Certainty of evidence
The overall certainty of the evidence was moderate, meaning that further research is likely to have an important impact on our conclusions.
There is moderate-certainty evidence that proactive telephone counselling aids smokers who seek help from quitlines, and moderate-certainty evidence that proactive telephone counselling increases quit rates in smokers in other settings. There is currently insufficient evidence to assess potential variations in effect from differences in the number of contacts, type or timing of telephone counselling, or when telephone counselling is provided as an adjunct to other smoking cessation therapies. Evidence was inconclusive on the effect of reactive telephone counselling, due to a limited number studies, which reflects the difficulty of studying this intervention.
Telephone services can provide information and support for smokers. Counselling may be provided proactively or offered reactively to callers to smoking cessation helplines.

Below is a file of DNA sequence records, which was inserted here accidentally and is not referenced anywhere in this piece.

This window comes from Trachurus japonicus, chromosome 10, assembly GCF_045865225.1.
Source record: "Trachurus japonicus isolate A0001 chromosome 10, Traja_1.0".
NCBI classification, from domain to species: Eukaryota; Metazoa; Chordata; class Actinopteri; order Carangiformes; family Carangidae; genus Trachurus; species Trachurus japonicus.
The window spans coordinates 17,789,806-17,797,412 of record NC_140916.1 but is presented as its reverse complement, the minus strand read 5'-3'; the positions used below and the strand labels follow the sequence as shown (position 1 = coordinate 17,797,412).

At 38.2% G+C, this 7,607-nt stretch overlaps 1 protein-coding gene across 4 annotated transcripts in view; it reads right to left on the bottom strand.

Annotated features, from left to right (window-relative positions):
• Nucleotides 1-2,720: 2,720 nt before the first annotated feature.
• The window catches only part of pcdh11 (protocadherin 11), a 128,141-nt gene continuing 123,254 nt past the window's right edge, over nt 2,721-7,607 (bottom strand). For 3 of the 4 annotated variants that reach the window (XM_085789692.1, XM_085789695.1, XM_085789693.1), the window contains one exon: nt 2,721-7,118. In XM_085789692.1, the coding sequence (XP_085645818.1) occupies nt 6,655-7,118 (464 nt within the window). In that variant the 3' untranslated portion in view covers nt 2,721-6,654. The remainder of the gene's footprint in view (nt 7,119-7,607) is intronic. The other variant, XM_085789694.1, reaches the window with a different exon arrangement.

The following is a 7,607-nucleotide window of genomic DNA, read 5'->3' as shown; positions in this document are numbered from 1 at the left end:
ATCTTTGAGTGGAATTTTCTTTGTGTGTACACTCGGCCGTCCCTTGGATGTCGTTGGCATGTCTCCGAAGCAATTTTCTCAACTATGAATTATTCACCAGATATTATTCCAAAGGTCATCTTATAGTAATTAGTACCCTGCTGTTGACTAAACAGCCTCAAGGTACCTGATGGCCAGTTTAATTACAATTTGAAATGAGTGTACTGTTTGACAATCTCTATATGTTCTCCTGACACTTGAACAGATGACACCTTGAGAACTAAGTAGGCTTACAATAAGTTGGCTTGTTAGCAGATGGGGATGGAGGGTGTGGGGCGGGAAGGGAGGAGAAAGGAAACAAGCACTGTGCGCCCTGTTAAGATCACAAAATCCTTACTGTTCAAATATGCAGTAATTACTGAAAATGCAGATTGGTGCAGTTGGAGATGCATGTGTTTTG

To evaluate the effect of telephone support to help smokers quit, including proactive or reactive counselling, or the provision of other information to smokers calling a helpline.
We searched the Cochrane Tobacco Addiction Group Specialised Register, clinicaltrials.gov, and the ICTRP for studies of telephone counselling, using search terms including 'hotlines' or 'quitline' or 'helpline'. Date of the most recent search: May 2018.
Randomised or quasi-randomised controlled trials which offered proactive or reactive telephone counselling to smokers to assist smoking cessation.
We used standard methodological procedures expected by Cochrane. We pooled studies using a random-effects model and assessed statistical heterogeneity amongst subgroups of clinically comparable studies using the I2 statistic. In trials including smokers who did not call a quitline, we used meta-regression to investigate moderation of the effect of telephone counselling by the planned number of calls in the intervention, trial selection of participants that were motivated to quit, and the baseline support provided together with telephone counselling (either self-help only, brief face-to-face intervention, pharmacotherapy, or financial incentives).